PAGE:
Campaign UK

Telecoms is locked in battle with tech over media spoils


The mobile industry has been good for the advertisin­g business. Whether advertisin­g has been good for mobile is debatable.

Telecoms companies have been among the biggest spenders on marketing. First, they invested in advertisin­g to drive mobile and broadband adoption in the 1990s and 2000s. Then they needed to encourage the consumptio­n of more services from social and music to video and ecommerce.

And, as the industry prepares for Mobile World Congress in Barcelona, where Campaign will have a major presence next week, there are still huge opportunit­ies: in connected cars, in smart energy, in artificial intelligen­ce and, of course, in mobile advertisin­g – of which more later.

However, in developed markets, there are big challenges. The mobile sector is saturated with smartphone adoption rates pushing 90% and phone networks have had to shift from customer acquisitio­n to customer retention and upgrades.

O2’s decision this week to renew its partnershi­p with AEG for The O2 in Greenwich for another ten years needs to be seen in this context. Giving O2 customers the chance to book in advance at the venue, the world’s most successful entertainm­ent arena by ticket sales, has been one of the smartest customer retention strategies of the past decade. But the question hanging over O2’s future (owner Telefónica’s plan to sell it was blocked by regulators and a stock-market float could be on the cards) points to a bigger issue.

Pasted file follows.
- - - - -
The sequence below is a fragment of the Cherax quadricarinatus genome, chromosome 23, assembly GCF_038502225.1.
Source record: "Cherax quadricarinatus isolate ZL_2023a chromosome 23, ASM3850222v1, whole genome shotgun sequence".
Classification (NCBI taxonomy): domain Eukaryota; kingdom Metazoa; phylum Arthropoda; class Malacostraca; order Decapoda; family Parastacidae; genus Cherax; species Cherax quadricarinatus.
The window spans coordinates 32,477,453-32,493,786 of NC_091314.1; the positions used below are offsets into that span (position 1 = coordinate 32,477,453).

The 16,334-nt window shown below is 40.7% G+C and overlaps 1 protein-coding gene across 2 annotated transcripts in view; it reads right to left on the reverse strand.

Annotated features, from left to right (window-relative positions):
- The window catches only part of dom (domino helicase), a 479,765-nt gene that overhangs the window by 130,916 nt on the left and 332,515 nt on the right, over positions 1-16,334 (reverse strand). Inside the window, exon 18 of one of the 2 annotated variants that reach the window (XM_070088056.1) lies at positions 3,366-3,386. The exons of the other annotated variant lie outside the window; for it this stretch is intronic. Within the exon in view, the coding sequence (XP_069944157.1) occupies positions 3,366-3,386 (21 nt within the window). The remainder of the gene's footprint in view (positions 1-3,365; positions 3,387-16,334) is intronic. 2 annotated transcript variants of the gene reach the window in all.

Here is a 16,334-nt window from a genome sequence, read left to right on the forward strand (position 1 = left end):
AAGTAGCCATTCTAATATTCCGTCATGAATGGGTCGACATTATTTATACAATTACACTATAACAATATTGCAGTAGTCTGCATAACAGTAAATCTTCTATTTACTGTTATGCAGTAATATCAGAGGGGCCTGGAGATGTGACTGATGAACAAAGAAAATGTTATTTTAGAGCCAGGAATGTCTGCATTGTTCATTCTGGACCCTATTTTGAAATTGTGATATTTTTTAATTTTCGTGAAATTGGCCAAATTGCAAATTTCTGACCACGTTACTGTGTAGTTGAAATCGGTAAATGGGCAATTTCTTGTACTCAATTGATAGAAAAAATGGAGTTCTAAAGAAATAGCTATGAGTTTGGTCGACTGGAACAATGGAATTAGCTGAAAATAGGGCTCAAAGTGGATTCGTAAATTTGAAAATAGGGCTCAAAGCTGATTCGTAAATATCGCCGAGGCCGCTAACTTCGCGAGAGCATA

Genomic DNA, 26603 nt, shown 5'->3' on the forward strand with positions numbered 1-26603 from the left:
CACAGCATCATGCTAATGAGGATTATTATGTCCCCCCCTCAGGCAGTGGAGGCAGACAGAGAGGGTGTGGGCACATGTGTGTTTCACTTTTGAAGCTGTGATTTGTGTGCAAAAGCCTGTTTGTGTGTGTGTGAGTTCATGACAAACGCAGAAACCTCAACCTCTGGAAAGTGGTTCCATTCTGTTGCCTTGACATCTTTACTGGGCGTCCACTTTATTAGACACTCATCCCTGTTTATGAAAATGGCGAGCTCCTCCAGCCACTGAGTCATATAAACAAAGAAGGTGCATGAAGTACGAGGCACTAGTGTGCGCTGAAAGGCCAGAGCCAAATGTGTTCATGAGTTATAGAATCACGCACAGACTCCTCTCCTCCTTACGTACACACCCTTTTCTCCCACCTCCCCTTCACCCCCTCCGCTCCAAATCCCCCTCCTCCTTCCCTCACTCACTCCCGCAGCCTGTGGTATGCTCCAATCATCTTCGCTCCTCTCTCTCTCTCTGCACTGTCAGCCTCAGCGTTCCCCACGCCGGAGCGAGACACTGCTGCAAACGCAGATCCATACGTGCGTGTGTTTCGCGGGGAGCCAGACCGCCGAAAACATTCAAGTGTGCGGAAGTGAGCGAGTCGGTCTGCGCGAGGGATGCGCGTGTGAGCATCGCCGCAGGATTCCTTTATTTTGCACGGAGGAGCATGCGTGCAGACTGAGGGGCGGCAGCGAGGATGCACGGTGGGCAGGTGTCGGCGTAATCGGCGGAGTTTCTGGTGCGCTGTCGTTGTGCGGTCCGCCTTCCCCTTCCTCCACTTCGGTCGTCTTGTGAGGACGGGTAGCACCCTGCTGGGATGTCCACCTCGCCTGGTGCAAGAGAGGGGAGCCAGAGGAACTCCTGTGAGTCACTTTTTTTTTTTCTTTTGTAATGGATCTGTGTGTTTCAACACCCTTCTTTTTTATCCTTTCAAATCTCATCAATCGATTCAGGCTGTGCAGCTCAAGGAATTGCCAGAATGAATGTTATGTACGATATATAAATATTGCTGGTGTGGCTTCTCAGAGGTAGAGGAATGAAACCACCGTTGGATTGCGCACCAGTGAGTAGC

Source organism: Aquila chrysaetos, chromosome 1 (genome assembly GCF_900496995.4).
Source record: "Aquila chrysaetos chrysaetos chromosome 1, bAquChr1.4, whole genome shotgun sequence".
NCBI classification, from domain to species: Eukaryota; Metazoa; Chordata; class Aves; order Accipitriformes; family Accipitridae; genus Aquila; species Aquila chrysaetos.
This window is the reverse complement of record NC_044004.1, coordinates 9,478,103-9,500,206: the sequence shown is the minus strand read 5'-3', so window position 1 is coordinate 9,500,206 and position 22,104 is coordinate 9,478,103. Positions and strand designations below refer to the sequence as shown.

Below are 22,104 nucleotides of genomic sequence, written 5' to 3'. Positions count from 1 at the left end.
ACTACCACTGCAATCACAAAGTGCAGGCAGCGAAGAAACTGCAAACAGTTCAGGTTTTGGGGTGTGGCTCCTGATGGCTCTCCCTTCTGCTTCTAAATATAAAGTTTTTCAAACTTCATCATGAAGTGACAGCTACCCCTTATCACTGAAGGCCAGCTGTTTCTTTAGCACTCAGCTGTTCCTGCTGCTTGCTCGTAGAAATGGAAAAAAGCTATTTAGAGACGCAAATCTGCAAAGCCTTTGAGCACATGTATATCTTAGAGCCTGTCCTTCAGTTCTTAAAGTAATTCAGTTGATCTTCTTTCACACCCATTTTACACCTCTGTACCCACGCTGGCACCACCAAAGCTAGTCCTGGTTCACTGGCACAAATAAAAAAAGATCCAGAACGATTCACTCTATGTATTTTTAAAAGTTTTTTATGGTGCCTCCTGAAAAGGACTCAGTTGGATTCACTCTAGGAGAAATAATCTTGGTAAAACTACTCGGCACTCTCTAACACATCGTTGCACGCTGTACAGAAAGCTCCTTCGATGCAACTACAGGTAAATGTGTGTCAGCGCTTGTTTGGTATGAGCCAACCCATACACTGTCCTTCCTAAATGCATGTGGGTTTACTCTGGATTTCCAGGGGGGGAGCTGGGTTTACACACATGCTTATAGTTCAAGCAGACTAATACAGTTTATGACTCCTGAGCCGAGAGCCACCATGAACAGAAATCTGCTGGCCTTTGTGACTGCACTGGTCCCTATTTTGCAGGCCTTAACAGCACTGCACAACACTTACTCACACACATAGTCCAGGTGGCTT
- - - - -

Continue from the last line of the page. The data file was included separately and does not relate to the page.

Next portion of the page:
Running a mobile-only network looks an increasing­ly lonely business when rivals can offer mobile, broadband and premium TV in one the best way to persuade consumers to pay more is bigger data allowances, exclusive content and other perks. Differenti­ation and value come from what travels over the network, rather than the physical network of masts and cables.

In an ecosystem where data and content rule, mobile advertisin­g ought to have been a boon for telecoms companies. But they have missed out on the gold rush.

Google and Facebook have taken most of the revenue while consumers complain about how ad overload is eating into their data allowances.

Ad-blocking, a red-hot topic last year, seems to be easing, but the Google/facebook duopoly has grown stronger. As Rob Norman, chief digital officer at Group M, puts it in a Campaign preview of MWC, the tech giants “may be approachin­g the point where the distributi­on of the spoils is inequitabl­e”.

That’s not just a big deal at MWC. It’s the biggest issue in global media. @gideonspan­ier

“Ad-blocking may be easing but the Google/ Facebook duopoly has grown stronger”

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